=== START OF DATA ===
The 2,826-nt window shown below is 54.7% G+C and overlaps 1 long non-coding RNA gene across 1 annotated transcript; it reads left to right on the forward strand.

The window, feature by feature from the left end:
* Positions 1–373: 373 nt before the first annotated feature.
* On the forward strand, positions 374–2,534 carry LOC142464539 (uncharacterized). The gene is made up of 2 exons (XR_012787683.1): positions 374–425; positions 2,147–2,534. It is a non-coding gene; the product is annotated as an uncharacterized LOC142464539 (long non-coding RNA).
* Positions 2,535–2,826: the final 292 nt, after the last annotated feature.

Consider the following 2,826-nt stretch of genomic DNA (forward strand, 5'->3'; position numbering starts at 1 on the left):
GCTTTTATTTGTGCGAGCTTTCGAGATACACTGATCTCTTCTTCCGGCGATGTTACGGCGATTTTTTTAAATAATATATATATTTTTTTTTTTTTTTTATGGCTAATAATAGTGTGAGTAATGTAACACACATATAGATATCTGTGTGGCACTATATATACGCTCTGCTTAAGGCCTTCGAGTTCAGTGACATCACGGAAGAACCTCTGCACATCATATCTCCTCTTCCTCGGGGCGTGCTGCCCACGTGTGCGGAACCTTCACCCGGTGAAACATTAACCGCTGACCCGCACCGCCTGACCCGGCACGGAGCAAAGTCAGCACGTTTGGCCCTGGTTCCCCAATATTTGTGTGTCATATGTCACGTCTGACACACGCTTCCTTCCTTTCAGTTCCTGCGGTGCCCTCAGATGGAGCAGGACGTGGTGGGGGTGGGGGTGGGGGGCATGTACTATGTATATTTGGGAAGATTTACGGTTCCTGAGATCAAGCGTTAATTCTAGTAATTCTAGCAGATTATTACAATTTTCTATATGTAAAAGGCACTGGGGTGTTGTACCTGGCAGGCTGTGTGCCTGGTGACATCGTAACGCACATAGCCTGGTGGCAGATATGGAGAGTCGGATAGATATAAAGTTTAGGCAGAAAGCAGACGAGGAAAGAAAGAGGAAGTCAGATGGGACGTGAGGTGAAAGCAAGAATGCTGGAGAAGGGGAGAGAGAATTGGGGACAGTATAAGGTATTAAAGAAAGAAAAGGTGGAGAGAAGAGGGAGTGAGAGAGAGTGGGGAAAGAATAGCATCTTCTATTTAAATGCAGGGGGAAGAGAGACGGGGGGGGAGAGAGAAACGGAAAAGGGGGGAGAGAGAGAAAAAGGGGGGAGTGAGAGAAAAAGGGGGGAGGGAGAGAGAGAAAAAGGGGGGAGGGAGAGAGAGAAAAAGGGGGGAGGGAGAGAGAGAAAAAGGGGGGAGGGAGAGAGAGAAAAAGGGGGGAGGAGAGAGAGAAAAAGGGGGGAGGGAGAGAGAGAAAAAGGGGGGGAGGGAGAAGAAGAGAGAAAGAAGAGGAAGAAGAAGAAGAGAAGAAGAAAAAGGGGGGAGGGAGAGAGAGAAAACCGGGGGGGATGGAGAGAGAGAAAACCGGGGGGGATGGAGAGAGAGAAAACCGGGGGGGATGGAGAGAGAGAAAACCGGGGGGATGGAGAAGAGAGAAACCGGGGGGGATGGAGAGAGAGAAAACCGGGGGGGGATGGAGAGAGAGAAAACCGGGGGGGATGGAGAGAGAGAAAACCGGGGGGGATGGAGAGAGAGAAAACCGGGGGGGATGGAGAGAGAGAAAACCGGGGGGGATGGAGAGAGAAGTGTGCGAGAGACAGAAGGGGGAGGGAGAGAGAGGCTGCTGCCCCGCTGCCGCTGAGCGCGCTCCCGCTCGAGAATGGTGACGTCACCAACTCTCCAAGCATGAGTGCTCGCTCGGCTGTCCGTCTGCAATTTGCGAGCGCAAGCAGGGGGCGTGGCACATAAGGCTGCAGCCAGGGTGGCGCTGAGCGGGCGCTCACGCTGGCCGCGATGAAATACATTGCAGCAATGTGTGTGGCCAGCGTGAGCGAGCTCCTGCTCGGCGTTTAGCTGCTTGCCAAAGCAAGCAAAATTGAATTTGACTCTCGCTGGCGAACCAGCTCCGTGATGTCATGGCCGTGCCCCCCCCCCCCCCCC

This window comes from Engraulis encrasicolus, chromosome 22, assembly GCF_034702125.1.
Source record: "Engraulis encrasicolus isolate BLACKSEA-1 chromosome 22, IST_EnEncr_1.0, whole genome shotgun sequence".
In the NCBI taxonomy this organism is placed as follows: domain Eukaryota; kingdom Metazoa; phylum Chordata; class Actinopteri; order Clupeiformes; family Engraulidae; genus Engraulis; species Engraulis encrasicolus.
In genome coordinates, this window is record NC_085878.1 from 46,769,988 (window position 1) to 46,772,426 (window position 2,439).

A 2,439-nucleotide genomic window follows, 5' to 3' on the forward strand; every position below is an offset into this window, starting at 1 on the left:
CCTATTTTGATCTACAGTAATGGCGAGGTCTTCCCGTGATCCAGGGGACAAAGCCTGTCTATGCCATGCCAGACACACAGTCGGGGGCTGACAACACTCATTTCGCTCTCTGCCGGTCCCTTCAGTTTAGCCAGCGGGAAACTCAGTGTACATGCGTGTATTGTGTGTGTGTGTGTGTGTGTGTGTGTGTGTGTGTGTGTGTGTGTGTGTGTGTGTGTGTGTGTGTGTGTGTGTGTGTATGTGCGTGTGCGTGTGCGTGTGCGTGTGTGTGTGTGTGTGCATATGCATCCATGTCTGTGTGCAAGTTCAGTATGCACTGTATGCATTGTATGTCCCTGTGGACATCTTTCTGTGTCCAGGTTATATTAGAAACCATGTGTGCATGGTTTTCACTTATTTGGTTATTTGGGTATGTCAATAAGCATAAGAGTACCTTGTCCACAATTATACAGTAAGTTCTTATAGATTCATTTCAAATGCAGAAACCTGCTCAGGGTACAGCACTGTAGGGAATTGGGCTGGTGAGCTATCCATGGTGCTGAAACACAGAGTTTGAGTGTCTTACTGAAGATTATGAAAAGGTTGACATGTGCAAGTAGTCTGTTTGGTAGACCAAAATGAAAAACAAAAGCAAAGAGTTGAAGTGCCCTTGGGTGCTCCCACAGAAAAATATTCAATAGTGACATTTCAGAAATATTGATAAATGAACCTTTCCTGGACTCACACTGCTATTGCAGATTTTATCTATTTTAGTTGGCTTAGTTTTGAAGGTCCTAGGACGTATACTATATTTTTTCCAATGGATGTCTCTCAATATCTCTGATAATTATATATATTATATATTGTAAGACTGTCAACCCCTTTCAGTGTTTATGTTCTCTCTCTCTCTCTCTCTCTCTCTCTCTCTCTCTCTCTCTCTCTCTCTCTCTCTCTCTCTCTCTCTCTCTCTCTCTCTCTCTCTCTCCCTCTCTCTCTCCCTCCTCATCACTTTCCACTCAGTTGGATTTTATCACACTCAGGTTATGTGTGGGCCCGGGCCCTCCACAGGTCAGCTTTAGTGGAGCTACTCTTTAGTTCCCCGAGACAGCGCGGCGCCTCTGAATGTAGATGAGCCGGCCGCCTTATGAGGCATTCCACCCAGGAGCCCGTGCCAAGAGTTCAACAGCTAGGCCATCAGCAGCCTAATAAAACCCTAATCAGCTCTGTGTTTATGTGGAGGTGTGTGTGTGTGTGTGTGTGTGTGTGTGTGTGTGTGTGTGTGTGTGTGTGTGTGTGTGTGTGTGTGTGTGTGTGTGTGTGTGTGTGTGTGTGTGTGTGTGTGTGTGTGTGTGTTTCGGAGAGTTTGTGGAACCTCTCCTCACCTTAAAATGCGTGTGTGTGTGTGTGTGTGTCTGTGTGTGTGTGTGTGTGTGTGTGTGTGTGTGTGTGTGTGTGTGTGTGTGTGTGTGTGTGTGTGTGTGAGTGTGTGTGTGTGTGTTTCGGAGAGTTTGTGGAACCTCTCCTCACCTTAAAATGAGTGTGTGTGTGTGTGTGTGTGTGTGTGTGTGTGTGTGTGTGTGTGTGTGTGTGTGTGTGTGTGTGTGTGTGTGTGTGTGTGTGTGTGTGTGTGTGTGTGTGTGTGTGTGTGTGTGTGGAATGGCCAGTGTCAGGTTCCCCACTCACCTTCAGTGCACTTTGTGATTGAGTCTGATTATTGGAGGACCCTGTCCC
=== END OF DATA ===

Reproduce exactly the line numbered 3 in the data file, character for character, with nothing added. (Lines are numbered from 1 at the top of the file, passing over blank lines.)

* Positions 1–373: 373 nt before the first annotated feature.